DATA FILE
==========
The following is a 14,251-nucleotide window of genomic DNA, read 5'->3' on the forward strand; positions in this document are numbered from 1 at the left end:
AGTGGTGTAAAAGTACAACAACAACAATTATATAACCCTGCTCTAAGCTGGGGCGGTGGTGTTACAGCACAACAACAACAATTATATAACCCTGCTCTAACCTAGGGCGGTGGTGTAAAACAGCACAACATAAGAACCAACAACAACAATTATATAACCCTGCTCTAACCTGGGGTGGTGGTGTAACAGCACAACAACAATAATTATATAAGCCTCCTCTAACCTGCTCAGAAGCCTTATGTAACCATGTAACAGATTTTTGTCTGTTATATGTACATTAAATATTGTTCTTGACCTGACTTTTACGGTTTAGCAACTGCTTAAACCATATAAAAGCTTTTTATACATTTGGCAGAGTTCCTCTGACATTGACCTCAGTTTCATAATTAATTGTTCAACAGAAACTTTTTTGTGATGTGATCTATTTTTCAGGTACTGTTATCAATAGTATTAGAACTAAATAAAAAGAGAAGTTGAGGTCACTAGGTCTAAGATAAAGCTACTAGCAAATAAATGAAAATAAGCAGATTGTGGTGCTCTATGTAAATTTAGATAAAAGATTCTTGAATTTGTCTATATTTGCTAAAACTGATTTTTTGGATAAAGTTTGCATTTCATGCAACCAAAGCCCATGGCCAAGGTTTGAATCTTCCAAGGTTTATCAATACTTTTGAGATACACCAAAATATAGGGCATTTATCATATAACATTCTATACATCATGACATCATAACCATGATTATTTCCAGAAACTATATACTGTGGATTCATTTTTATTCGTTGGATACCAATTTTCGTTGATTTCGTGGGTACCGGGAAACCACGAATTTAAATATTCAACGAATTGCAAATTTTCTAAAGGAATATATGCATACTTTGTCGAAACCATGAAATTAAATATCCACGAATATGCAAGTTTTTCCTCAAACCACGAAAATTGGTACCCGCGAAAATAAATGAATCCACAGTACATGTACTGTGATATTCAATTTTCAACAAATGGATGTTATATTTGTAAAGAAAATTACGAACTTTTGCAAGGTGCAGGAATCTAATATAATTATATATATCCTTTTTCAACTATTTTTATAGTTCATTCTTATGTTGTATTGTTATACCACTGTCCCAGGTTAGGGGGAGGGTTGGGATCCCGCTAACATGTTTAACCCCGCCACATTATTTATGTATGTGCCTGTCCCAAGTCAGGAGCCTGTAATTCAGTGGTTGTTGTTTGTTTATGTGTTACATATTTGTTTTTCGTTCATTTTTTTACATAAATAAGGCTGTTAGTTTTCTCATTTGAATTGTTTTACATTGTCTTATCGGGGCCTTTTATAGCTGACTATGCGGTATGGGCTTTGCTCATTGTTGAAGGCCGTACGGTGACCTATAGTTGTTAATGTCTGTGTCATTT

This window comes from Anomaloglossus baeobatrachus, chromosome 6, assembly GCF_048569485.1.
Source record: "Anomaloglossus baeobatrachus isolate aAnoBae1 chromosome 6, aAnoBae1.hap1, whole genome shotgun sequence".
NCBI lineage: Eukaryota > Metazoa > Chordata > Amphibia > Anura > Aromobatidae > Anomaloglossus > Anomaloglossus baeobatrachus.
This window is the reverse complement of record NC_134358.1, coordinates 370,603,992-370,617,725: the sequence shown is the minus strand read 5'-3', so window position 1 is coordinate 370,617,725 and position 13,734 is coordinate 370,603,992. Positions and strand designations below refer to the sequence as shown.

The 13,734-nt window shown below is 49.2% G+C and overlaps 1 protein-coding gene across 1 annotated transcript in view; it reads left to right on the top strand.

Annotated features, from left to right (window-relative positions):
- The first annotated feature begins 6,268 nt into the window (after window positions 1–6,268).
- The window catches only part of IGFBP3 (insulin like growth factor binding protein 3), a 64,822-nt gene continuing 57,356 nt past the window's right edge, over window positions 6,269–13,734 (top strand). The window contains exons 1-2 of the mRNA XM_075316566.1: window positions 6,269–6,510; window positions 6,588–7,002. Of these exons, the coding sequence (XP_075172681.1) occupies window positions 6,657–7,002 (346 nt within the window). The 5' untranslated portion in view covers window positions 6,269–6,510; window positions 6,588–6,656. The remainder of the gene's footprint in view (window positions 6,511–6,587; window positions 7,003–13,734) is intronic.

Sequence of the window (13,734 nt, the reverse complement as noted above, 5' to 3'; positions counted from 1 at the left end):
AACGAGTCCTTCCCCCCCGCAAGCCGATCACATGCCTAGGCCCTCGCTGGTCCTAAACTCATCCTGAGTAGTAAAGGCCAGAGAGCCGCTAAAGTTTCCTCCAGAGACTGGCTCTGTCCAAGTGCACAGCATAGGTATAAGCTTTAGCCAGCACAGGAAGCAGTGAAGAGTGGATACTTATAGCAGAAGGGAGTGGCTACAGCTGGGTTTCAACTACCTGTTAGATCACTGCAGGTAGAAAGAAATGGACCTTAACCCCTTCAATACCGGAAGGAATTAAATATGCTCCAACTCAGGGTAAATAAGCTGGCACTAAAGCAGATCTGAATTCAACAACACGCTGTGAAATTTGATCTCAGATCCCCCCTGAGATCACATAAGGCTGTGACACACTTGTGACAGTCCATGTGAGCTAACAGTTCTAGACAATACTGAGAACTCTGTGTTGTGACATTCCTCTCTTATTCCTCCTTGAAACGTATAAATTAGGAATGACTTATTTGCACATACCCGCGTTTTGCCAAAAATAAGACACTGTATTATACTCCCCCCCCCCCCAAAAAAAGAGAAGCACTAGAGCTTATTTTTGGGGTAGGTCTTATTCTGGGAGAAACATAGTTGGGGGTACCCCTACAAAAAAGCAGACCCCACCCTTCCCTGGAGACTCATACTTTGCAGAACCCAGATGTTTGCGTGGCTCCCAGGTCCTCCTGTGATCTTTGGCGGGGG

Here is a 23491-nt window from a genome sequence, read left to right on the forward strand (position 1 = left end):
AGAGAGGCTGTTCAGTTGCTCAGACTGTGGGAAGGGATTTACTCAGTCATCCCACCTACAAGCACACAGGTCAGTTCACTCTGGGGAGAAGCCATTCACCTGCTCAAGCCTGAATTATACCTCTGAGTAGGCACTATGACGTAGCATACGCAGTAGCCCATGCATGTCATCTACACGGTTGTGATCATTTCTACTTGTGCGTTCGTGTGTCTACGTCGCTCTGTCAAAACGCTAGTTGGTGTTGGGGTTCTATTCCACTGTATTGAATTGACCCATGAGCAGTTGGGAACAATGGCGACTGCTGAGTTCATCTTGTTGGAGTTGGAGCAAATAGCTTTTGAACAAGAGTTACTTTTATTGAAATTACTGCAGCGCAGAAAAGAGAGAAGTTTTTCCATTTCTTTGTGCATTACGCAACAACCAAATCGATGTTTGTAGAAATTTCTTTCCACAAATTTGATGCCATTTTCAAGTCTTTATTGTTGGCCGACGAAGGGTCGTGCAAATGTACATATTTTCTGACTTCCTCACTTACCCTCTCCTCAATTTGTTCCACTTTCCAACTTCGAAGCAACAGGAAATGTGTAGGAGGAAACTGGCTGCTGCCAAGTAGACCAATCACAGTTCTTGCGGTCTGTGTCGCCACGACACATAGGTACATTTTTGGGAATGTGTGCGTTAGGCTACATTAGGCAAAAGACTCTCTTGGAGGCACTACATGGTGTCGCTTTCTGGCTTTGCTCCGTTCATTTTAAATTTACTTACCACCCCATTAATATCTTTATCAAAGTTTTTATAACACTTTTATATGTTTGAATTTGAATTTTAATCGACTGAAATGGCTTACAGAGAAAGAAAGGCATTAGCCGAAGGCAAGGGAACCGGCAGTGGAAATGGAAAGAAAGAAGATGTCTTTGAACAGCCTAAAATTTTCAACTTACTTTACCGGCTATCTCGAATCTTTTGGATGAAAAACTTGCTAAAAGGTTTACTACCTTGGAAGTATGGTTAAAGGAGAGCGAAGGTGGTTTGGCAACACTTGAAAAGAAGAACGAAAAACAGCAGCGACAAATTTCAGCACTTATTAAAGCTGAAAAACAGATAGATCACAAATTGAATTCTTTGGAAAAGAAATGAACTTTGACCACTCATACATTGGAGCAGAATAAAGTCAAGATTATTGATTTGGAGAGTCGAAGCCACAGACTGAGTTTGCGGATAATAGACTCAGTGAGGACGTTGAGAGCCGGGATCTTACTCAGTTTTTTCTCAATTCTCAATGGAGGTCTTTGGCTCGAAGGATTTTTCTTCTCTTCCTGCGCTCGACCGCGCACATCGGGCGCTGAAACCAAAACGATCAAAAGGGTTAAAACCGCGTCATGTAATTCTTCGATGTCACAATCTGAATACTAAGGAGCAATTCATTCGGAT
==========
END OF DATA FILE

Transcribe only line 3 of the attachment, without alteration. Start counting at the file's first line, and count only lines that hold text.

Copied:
This window comes from Anomaloglossus baeobatrachus, chromosome 6, assembly GCF_048569485.1.